There is a fair amount of astringency as well, and I am not really inclined to go further tasting the whisky neat. The Seagram’s seems to beg me to mix it with ginger ale or cola, and once I do, I find myself quite at home with the whisky. I would suggest that if you had a few guests over, and you were just killing time on the back deck waiting for the barbeque to heat up, a tall rye and ginger with this VO would not be out-of-place.
In the Throat 11.5/15
The finish is all at once sweet, sour and spicy with wood and rye spices mingling with caramel corn, sweet butterscotch and sour fruit. Some spicy heat is left upon the palate along with that strangely penetrating grassy flavour in an exit which is rather short-lived. (That short exit is probably for the best.)
The Afterburn 8/10
Throughout the review my scores were in the sub 80 range; however, here in the ‘Afterburn’ I have brought things up a bit. No, the whisky has not suddenly kindled an urge for me to race out and buy another bottle; but it is what it is, if that makes sense. And what it is, is a fine mixing whisky. There is a place in my bar for whiskies such as this, not overly complex, not tremendously exciting, just a solid mixer for those lazy afternoons or evenings when all you really want to do is quench your thirst with a nice tall rye and ginger style cocktail.
You may read some of my other Whisky Reviews (click the link) if you wish to have some comparative reviews.
This is just a bit fancier than the regular Rye and Ginger bar drink.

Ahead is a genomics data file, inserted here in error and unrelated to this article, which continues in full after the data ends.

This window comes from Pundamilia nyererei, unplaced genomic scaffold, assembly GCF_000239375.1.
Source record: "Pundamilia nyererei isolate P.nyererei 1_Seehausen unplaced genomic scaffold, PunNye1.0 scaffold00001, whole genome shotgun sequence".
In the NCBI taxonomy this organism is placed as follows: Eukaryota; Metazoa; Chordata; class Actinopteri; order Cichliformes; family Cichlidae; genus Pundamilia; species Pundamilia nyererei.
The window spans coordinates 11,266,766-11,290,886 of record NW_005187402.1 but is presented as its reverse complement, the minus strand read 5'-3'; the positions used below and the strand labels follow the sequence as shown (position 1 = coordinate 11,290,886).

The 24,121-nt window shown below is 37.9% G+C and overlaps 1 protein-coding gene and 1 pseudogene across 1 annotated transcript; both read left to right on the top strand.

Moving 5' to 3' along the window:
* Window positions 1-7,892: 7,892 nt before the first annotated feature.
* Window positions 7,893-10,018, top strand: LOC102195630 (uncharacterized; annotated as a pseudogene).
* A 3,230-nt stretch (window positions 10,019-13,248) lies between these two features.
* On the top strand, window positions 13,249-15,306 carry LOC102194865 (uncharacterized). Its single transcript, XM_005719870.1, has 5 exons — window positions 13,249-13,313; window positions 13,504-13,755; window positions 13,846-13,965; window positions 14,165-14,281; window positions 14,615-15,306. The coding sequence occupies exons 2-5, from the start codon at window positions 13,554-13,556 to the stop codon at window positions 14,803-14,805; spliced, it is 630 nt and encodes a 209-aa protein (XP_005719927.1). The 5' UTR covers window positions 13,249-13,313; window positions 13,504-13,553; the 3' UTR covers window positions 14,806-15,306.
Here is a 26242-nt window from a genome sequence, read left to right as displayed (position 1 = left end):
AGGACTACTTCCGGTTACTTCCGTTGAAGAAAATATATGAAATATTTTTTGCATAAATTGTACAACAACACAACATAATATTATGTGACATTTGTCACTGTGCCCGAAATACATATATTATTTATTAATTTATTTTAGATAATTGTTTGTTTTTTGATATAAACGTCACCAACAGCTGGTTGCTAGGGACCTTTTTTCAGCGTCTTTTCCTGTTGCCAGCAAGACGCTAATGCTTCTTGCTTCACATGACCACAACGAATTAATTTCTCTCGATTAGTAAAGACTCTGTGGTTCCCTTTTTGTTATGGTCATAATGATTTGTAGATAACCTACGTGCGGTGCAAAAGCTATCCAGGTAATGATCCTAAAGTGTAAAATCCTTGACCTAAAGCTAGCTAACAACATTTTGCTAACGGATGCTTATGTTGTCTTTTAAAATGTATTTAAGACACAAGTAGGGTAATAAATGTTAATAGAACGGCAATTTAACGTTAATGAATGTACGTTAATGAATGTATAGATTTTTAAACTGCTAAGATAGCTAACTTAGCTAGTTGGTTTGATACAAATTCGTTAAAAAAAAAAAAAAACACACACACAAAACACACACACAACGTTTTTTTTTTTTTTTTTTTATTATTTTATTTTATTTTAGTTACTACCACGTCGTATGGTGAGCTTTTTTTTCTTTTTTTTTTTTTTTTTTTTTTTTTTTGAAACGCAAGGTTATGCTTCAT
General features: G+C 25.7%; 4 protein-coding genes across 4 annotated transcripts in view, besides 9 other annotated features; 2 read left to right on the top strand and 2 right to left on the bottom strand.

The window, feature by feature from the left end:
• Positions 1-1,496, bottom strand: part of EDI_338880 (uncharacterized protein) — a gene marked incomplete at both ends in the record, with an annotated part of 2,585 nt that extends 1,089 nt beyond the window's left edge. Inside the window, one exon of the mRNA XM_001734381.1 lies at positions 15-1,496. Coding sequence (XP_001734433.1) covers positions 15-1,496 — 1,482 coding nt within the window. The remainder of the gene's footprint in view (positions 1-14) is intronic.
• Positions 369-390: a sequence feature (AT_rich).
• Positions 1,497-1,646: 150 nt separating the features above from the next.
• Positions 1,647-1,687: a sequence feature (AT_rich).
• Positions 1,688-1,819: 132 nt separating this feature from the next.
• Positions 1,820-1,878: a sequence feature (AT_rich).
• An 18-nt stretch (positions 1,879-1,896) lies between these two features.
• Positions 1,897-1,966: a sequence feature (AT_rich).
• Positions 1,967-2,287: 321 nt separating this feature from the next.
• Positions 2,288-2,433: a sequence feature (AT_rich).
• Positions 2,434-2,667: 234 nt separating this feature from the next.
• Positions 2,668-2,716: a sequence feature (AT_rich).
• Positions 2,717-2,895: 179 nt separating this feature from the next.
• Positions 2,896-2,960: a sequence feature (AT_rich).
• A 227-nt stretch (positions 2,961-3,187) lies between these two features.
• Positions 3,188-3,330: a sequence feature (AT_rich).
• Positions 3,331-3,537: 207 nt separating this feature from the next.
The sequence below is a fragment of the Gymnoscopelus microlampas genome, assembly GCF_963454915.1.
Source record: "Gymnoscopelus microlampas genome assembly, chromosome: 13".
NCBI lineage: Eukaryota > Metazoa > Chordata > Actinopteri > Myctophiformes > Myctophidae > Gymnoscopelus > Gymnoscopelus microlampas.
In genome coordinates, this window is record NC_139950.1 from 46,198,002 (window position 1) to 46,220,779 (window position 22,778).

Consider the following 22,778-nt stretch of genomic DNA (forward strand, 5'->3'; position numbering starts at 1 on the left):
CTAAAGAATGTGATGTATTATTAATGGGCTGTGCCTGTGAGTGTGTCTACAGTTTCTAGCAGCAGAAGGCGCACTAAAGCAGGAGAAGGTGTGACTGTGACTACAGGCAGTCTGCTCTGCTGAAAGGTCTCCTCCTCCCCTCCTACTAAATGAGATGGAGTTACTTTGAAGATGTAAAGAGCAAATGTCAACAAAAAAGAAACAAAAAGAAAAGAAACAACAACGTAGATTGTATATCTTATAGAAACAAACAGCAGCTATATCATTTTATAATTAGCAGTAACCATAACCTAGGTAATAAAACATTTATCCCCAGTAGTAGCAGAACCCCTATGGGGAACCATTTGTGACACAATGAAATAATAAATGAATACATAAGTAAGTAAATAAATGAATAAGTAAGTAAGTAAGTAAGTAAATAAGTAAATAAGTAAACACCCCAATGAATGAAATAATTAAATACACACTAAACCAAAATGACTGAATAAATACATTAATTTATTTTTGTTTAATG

The Canadian Mammy
2 oz Seagram’s VO Whisky
1 oz Fresh Lime Juice
1/2 oz of Sugar Syrup
1/2 cup cracked ice
Remove thin strips of lime peel from a fresh lime
Fill a tall highball glass half full of chipped ice
Add the lime juice and the Canadian Whisky
Top with ginger ale
Add a few threads of lime peel and stir gently.
As Always I want to remind everyone that my aim is not to help you drink more…it is to help you drink better!
As always you may interpret the scores I provide as follows.
0-25 A spirit with a rating this low would actually kill you.
26-49 Depending upon your fortitude you might actually survive this.
50 -59 You are safe to drink this…but you shouldn’t.
60-69 Substandard swill which you may offer to people you do not want to see again.
70-74 Now we have a fair mixing rum or whisky. Accept this but make sure it is mixed into a cocktail.
75-79 You may begin to serve this to friends, again probably still cocktail territory.
80-84 We begin to enjoy this spirit neat or on the rocks. (I will still primarily mix cocktails)
85-89 Excellent for sipping or for mixing!
90-94 Definitely a primary sipping spirit, in fact you may want to hoard this for yourself.
95-97.5 The Cream of the Crop
98+ I haven’t met this bottle yet…but I want to.
Very loosely we may put my scores into terms that you may be more familiar with on a Gold, Silver, and Bronze medal scale as follows:
70 – 79.5 Bronze Medal (Recommended only as a mixer)
80 – 89.5 Silver Medal (Recommended for sipping and or a high quality mixer)
90 – 95 Gold Medal (Highly recommended for sipping and for sublime cocktails.)
95.5+ Platinum Award (Highest Recommendation)